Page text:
We spent the afternoon in a local market area where it was obvious for many reasons that we were tourists. What an amazing experience! The sights and sounds were tremendous. The downtown marketplace is full of Rwandans, selling their wares, welcoming one another, and the atmosphere is vibrant with color of exquisite fabrics and baskets, music and a sense of community.
Everywhere we went There was a sense of “neighborhood;” people greeted the Zoe staff members on the street. The traffic alone kept you on your toes, as four lanes looked more like six, and motorbike taxi service sped in and out of lanes passing everyone. We even managed to find a “hometown friend” in one of the indoor shops, proving again that when you’re from Orlando, you are never really far from home when you travel. (Market image credit here.)
Our evening was spent at the famous Hotel Rwanda, officially named Hotel des Mille Collines. The Hollywood movie “Hotel Rwanda” was based on true story of over 1,200 refugees who sought refuge here during the genocide. However, as is often the case, Hollywood stories are not always reality, and the hero of the movie, was not a hero in real life according to survivors who have shared their stories.
As we sat by the lovely pool, waiting for the team from Duck UMC in Outer Banks NC to arrive, I was struck by the juxtaposition of today and 20 years ago. Today it’s a beautiful upscale hotel again, sitting high up on a hill. (Rwanda is known as the land of 1,000 hills, and having walked many of them today, I can say this is not an exaggerated slogan.) The landscaping of the hotel hides the tightly packed houses below and all you see on the horizon is the mountains. If you didn’t know the history, one would never imagine this hotel had been reduced to a refugee camp for more than a month. How quickly we can paint over the past for those of us who did not experience the pain. If the walls could speak, I wonder what stories they would have shared.
Tomorrow we leave to travel north to visit a working group adopted by one of our families a few years ago. We will be able to visit and see how these young people, who are close to graduating from the ZOE program, are doing, and hear their stories. We are so excited to visit the children and experience their spirits.
But I cannot forget today and all we’ve learned. Deep within I continue to hear a holy whisper telling me there is something powerful to learn on this trip situated between our two sermon series of Epiphany (yes, I see God’s irony even here in the word) and Lent where we will study Jesus final words on the cross. As I listened today to stories of survivors how they are learning to seek reconciliation and teach peace, I thought a lot about our country, and the division growing among different culture and racial groups. As I walked around the three Fountains of Unity, Division and Reconciliation, and walked through rooms holding bones of victims and remnants of garments, rosaries and children’s shoes found in the rubble, all I could hear was Jesus words “Father, Forgive them.”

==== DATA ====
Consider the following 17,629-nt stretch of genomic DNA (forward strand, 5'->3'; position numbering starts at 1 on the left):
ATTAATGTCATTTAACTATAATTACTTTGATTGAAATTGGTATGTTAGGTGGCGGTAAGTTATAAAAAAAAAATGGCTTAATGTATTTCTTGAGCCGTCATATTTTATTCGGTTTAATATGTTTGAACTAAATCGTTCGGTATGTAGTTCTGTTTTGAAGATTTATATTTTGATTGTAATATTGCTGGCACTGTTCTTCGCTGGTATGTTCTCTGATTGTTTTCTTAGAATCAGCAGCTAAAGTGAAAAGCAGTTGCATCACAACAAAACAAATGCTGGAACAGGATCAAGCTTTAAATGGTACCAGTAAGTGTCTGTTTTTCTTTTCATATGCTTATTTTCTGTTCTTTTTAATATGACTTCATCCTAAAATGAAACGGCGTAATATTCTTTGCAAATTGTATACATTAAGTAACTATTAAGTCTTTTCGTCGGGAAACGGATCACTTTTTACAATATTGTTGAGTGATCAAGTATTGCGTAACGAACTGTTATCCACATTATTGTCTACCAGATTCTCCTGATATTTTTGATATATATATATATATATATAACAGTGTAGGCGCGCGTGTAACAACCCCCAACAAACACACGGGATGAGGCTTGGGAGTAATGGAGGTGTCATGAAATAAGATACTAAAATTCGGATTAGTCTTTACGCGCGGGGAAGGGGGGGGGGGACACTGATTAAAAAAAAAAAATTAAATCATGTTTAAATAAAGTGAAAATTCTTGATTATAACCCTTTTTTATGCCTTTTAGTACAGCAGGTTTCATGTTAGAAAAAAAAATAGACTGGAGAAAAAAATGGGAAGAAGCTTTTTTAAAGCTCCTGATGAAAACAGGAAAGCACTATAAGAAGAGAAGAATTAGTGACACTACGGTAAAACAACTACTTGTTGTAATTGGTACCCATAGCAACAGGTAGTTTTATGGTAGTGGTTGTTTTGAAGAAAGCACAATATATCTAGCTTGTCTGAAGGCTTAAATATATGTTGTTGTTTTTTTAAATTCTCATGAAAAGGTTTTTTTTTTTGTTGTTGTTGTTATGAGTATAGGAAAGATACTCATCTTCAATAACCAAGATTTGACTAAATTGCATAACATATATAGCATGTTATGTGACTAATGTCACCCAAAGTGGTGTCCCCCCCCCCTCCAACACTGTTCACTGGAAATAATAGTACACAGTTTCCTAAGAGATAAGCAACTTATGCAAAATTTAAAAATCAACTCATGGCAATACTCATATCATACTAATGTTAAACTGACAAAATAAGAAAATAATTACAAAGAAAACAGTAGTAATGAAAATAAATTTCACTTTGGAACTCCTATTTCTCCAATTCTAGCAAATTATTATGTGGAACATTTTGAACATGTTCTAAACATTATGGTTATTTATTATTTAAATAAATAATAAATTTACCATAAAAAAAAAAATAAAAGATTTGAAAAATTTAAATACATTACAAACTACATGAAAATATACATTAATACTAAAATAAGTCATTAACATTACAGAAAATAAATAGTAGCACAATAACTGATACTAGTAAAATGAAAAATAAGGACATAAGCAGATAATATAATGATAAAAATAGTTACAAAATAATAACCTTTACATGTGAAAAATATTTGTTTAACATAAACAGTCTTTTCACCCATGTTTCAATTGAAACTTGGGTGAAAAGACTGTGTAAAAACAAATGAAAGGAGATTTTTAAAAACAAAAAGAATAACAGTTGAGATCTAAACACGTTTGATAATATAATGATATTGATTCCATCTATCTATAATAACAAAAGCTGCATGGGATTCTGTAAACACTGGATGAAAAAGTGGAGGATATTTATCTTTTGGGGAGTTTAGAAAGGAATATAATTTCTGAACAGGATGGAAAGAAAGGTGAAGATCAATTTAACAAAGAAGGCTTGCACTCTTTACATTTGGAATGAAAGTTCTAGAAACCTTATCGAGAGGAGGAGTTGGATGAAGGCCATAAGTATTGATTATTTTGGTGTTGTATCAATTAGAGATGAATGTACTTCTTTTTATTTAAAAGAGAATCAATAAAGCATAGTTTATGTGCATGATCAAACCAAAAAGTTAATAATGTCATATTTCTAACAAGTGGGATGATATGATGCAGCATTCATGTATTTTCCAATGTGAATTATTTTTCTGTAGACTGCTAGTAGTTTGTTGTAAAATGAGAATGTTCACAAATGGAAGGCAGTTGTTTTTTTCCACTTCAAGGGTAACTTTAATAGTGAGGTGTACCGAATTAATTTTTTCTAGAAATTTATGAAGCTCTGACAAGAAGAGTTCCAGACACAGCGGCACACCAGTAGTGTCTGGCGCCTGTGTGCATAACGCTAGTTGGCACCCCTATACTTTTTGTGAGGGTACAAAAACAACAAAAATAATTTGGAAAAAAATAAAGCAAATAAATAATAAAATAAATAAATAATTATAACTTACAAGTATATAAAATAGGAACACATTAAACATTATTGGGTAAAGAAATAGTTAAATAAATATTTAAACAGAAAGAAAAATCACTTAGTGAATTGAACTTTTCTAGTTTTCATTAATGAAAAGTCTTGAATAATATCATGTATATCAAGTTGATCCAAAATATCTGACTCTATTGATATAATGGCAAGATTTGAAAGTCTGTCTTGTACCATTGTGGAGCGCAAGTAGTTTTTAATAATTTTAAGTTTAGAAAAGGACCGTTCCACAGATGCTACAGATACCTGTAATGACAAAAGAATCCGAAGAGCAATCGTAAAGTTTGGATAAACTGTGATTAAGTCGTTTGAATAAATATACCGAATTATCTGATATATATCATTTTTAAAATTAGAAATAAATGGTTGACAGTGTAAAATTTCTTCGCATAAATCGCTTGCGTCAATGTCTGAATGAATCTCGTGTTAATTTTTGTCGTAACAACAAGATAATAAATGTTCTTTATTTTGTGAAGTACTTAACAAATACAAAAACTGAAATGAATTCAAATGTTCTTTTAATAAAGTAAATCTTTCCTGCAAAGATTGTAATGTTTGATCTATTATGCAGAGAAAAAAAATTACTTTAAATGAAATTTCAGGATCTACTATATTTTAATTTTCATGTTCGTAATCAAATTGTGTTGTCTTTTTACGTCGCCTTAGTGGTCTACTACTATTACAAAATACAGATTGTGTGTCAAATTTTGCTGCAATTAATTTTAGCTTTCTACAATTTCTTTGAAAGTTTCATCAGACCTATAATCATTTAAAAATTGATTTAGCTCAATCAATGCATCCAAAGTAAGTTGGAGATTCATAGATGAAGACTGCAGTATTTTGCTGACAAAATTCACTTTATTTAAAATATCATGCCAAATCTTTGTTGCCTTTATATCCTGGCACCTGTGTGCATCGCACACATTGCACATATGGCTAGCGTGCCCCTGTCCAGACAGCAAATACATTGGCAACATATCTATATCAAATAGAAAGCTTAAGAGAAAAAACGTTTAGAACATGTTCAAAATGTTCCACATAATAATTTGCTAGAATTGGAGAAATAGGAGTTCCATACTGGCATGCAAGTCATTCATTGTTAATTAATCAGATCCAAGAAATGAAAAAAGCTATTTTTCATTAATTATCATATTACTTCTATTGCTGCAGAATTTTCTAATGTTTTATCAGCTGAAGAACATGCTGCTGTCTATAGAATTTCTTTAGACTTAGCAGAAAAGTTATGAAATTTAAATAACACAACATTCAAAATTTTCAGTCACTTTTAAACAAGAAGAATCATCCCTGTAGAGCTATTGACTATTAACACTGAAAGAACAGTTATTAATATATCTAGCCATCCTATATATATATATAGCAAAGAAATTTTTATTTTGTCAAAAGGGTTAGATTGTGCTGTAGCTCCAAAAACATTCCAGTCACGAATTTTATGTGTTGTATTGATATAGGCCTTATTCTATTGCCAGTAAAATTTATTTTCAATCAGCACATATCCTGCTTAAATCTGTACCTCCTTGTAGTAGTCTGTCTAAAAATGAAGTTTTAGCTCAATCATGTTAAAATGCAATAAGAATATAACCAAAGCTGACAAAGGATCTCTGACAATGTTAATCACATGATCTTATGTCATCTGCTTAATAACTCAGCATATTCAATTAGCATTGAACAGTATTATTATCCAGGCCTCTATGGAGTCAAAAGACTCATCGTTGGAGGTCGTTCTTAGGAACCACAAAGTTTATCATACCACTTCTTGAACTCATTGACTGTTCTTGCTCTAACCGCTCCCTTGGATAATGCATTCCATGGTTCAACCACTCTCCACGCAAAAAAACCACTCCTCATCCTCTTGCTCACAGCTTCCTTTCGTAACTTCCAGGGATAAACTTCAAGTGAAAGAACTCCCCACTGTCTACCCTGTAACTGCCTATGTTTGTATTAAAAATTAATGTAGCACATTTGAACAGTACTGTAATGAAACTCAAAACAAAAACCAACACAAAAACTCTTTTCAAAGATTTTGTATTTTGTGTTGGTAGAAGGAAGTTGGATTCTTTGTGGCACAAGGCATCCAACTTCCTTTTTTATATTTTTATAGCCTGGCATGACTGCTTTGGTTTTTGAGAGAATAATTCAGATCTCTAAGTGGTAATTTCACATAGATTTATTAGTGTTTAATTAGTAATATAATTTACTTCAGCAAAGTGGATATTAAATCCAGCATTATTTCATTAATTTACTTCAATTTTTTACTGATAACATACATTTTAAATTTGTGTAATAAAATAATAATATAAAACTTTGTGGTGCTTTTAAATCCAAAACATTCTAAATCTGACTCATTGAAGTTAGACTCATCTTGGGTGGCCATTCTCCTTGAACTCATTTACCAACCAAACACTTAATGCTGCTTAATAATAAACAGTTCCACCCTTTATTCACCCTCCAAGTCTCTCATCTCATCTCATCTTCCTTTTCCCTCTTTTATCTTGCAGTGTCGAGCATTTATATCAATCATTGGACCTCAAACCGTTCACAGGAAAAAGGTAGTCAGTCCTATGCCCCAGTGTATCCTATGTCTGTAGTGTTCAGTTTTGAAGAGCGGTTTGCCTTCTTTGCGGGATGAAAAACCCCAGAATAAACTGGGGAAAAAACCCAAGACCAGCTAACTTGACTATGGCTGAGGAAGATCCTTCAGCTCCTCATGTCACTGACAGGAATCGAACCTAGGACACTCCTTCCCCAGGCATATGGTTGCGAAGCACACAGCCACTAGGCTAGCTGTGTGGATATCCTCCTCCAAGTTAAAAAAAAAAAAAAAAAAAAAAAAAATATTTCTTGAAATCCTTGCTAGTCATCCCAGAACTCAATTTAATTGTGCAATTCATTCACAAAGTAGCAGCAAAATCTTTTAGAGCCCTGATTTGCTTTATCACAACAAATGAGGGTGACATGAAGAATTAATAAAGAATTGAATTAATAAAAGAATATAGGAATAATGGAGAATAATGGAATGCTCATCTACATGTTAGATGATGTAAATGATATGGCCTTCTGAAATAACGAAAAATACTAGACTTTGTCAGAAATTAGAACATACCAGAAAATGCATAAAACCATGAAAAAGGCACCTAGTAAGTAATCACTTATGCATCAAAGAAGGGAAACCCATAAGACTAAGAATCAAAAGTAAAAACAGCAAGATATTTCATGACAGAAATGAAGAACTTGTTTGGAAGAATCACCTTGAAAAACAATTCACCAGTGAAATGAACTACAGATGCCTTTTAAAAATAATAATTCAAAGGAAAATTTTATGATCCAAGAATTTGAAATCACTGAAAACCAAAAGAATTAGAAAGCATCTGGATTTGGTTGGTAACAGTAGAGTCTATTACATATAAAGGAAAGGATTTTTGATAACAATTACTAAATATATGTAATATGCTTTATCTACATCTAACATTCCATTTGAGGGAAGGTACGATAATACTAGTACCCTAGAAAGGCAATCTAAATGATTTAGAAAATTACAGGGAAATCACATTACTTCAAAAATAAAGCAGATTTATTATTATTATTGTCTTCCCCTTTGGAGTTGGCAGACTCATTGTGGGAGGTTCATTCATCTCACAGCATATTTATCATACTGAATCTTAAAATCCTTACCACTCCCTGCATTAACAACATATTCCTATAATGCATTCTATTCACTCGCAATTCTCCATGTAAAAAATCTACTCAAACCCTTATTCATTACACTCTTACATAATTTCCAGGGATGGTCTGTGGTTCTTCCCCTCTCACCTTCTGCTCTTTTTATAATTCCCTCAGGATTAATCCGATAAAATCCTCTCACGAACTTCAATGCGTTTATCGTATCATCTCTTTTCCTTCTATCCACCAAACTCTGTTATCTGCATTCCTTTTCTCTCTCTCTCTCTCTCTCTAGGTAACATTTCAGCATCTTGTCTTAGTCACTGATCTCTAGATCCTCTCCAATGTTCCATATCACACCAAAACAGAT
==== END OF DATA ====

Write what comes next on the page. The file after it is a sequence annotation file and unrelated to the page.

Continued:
As I read the stories of children killed in their mothers arms, or as they shouted “pray for us God” and were killed in horrific ways, all I could hear were the words of Christ “My God, why have you forsaken me.” As I listened to some of the early stories of the vulnerable children we are supporting and the extreme poverty and isolation they have lived in, I remember the words Jesus spoke “woman this is your son, and this is your mother.”
I think I’m understanding the word Simplify and hearing God’s values of love Jesus spoke in his final moments in an entirely new way. I do believe God has brought us here to teach us something about these children, but also about ourselves and how God wants to build us as disciples through our partnership in Rwanda. I pray you will journey these hills with us, if not physically one day, then spiritually…
Grace and Peace,
Tuesday, February 2, 2016
Pastor Jenn and a small team of St. Lukers left Orlando International Airport and after several connecting flights landed in Kigali, the capital of Rwanda. In 1994, Kigali was the scene of the Rwandan Genocide. The mission team will tour the Genocide Museum while in Kigali. Local time in Rwanda is nine hours ahead of Eastern Standard Time. Please keep this team in your prayers as they travel through the country and explore mission opportunities with Zoe.